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The List: The final days of a sports fan turned writer

You can learn a lot by working your butt off and not putting too much stock in the positive, because it won’t last long. Also take some hard-learned lessons from the negative because learning what you’re doing wrong is just as important as taking pride in what you’re doing well.

The anxiety part? Well, you can remedy that by faking a British accent and playing chess with someone you know is far worse at the game.

I’m saying all this as I write my last sports column for the Selma Times-Journal because for one, it really is good advice, and second, it goes into the second-best lesson I have ever learned: don’t take things too seriously. The only man who really and truly had the weight of the world on his shoulders died a few thousand years ago.

So then I got to thinking …

What am I going to do for my final hurrah? Today on “The List,” my top sports memories from three years in Selma.

4. Spring training — At the urging of our executive editor, Leesha Faulkner, I followed Selma product Jai Miller while he was in the Florida Marlins’ camp in West Palm Beach last year. It was one of the best experiences of my career. And by simple coincidence, I was there when the Boston Red Sox came down to play a game. There are worse things to get paid for.

3. Basketball — From dimly lit, old gyms that have produced state champions to a pair of women’s national championships at Concordia College, basketball in the Black Belt trumps anywhere else. I had never before seen high school coaches wear suits on the sidelines. I wasn’t used to suffocating gyms for non-area games and girls’ games that were consistently entertaining. Basketball seasons here caused me more irritation than just about anything else in my life, and I will miss every minute.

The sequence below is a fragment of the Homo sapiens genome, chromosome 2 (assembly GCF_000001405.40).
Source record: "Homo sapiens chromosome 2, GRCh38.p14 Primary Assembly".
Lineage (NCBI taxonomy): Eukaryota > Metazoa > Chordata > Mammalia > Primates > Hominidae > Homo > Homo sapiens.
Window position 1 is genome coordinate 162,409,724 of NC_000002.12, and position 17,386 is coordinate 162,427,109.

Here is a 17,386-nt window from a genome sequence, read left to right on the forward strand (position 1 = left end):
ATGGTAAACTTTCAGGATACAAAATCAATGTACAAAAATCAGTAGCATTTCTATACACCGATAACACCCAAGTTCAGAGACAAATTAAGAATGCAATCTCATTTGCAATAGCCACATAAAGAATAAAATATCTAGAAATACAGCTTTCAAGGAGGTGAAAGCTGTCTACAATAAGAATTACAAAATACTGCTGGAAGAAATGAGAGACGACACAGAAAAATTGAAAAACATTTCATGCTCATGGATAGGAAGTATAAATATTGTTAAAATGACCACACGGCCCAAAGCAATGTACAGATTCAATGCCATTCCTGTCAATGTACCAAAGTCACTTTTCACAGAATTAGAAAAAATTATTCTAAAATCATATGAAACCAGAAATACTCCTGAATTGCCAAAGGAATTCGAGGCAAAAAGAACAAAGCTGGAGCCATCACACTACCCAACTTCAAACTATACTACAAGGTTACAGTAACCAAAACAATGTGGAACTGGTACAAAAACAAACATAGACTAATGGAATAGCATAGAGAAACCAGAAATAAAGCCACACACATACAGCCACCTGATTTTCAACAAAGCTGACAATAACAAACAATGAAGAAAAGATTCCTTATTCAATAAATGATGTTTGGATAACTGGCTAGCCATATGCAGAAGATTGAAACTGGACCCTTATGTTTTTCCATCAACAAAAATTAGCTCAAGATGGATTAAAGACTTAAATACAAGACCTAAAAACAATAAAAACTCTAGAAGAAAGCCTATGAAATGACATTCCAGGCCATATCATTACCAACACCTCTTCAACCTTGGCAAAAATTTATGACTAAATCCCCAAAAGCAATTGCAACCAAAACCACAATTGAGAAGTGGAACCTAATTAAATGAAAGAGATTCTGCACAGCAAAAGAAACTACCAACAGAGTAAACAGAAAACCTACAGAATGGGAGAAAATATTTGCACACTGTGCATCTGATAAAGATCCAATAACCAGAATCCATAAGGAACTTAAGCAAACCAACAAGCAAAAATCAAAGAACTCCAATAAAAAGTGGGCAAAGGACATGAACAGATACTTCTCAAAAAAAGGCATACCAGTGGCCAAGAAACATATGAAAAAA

2. The women — Hold on. This ain’t what you think. I have won awards, met celebrities and done some pretty amazing things. None of that means as much to me as hearing these words: “Mr. Jones, I’m not really a sports fan, but I love reading your articles.” Ladies, trust me, some days I wrote them especially with you in mind.

1. The coaches — I wish anyone who does that job would emulate the coaches I’ve come to know personally. Coaches are teachers, and it’s good to know there are some who don’t see that symbiosis as a nuisance. With respect to all the coaches I know, some have gone above and beyond to teach me a thing or two. I learned the value of pride from Harry Crum. I learned resilience from Lee Holladay. I learned determination from Claire Compton. I learned from Brent Hubbert that toughness and fairness are not the same as oil and water. I learned straight shooting from Brian Montgomery. I learned from Elton Reece that you can’t win without taking care of your players. I learned humility and perseverance from Homer Davis and Anthony Harris. And most importantly, I learned from Mike Blair that crazy people have something valuable to offer the world. If you haven’t met any of these people, your life is lacking a bit.